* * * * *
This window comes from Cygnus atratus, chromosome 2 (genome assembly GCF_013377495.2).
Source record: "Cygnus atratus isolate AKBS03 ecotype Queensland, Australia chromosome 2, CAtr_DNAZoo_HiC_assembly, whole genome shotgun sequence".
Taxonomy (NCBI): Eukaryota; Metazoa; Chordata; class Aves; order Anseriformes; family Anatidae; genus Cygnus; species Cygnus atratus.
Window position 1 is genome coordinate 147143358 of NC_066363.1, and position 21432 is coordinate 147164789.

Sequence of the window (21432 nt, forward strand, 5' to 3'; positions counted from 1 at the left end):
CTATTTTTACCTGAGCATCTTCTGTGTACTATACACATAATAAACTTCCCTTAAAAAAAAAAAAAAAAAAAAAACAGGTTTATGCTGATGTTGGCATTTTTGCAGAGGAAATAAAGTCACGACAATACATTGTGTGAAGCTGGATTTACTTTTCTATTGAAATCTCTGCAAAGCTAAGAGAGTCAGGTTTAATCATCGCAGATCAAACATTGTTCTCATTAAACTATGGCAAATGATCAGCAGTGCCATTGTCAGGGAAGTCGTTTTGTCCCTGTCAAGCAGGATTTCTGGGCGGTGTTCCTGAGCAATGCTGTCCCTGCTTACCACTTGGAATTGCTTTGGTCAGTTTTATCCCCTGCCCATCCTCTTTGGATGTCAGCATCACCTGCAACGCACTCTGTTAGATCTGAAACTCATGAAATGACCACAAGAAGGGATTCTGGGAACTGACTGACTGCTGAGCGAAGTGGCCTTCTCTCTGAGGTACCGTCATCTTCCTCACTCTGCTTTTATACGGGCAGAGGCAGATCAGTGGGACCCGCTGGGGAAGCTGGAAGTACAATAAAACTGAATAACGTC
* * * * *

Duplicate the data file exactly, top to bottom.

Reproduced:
This window comes from Cygnus atratus, chromosome 2 (genome assembly GCF_013377495.2).
Source record: "Cygnus atratus isolate AKBS03 ecotype Queensland, Australia chromosome 2, CAtr_DNAZoo_HiC_assembly, whole genome shotgun sequence".
Taxonomy (NCBI): Eukaryota; Metazoa; Chordata; class Aves; order Anseriformes; family Anatidae; genus Cygnus; species Cygnus atratus.
Window position 1 is genome coordinate 147143358 of NC_066363.1, and position 21432 is coordinate 147164789.

Sequence of the window (21432 nt, forward strand, 5' to 3'; positions counted from 1 at the left end):
CTATTTTTACCTGAGCATCTTCTGTGTACTATACACATAATAAACTTCCCTTAAAAAAAAAAAAAAAAAAAAAACAGGTTTATGCTGATGTTGGCATTTTTGCAGAGGAAATAAAGTCACGACAATACATTGTGTGAAGCTGGATTTACTTTTCTATTGAAATCTCTGCAAAGCTAAGAGAGTCAGGTTTAATCATCGCAGATCAAACATTGTTCTCATTAAACTATGGCAAATGATCAGCAGTGCCATTGTCAGGGAAGTCGTTTTGTCCCTGTCAAGCAGGATTTCTGGGCGGTGTTCCTGAGCAATGCTGTCCCTGCTTACCACTTGGAATTGCTTTGGTCAGTTTTATCCCCTGCCCATCCTCTTTGGATGTCAGCATCACCTGCAACGCACTCTGTTAGATCTGAAACTCATGAAATGACCACAAGAAGGGATTCTGGGAACTGACTGACTGCTGAGCGAAGTGGCCTTCTCTCTGAGGTACCGTCATCTTCCTCACTCTGCTTTTATACGGGCAGAGGCAGATCAGTGGGACCCGCTGGGGAAGCTGGAAGTACAATAAAACTGAATAACGTC